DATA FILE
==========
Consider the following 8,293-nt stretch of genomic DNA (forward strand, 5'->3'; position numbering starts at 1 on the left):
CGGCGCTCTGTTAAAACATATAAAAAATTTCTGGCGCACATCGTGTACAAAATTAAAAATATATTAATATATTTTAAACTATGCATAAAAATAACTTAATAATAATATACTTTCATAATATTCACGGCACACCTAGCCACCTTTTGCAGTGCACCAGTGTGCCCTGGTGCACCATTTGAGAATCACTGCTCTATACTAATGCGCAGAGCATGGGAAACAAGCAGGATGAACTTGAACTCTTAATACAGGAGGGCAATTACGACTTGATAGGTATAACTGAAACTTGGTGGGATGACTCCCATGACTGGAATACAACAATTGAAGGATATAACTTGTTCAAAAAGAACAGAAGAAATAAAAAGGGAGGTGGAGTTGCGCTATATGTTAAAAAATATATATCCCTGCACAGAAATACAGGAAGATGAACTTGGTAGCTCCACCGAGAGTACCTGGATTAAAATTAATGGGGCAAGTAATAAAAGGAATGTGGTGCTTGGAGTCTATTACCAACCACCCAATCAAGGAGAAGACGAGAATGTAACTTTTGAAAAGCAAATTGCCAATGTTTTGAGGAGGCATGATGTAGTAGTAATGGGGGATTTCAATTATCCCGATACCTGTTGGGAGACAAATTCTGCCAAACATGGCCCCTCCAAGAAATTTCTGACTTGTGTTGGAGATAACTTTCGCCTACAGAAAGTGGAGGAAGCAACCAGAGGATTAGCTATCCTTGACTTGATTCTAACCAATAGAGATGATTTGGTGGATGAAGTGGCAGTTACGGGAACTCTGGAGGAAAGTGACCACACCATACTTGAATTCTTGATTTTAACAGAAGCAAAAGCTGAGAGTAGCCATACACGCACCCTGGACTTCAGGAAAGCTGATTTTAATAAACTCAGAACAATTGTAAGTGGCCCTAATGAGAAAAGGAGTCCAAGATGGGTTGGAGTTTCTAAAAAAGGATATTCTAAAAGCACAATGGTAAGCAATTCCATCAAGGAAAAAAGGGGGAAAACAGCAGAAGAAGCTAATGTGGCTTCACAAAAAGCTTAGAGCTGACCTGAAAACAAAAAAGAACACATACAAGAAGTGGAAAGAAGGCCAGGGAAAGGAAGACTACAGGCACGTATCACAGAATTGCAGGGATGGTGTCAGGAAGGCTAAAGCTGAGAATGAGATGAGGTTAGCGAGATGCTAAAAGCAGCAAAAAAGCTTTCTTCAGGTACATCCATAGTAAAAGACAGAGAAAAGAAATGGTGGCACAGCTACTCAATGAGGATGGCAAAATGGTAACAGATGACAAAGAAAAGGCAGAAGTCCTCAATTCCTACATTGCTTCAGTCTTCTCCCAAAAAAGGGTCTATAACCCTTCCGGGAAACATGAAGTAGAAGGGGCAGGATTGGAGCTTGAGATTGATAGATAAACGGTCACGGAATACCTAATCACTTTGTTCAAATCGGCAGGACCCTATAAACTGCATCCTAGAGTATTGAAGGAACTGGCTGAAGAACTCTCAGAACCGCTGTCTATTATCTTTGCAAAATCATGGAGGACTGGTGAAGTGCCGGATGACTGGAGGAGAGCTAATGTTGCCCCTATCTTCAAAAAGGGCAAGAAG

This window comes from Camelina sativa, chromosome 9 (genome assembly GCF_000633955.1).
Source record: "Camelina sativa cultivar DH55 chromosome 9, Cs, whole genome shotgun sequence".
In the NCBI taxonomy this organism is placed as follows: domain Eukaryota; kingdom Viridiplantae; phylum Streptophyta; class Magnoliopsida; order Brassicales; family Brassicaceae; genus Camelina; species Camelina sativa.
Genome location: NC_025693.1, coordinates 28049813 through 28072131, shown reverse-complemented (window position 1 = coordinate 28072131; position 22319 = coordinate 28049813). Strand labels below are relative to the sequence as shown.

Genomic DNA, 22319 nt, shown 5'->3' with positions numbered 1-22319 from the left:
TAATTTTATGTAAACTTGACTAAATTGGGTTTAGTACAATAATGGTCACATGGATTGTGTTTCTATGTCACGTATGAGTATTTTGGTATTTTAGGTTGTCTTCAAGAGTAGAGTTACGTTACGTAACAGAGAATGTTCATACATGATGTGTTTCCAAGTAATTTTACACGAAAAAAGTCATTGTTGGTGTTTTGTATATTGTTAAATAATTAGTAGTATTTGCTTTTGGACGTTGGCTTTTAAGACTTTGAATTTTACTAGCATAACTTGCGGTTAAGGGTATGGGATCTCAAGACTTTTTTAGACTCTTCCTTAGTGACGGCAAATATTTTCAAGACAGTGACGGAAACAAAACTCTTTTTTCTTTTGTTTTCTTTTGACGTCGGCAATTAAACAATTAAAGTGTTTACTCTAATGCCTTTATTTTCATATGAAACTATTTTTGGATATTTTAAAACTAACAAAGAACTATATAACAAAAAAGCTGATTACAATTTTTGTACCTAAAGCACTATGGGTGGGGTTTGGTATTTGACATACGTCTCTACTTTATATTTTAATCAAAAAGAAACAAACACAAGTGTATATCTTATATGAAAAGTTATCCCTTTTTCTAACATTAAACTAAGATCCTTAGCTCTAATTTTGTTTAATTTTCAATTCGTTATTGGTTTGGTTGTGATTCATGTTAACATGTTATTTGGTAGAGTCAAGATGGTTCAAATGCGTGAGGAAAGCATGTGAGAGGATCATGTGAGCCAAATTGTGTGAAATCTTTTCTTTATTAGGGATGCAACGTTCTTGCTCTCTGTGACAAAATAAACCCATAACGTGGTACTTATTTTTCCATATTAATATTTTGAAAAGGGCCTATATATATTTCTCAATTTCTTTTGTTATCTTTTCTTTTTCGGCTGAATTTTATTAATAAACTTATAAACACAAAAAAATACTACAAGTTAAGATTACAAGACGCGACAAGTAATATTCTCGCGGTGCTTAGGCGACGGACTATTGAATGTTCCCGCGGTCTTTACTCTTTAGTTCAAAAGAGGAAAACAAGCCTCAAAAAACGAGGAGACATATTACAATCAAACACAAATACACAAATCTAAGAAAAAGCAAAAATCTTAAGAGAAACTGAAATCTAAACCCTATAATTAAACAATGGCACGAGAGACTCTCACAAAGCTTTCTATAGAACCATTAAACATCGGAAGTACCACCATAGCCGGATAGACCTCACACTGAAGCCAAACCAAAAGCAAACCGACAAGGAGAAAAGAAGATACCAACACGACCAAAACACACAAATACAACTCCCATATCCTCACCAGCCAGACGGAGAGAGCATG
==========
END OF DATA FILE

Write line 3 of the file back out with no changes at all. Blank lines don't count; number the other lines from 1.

This window comes from Camelina sativa, chromosome 9 (genome assembly GCF_000633955.1).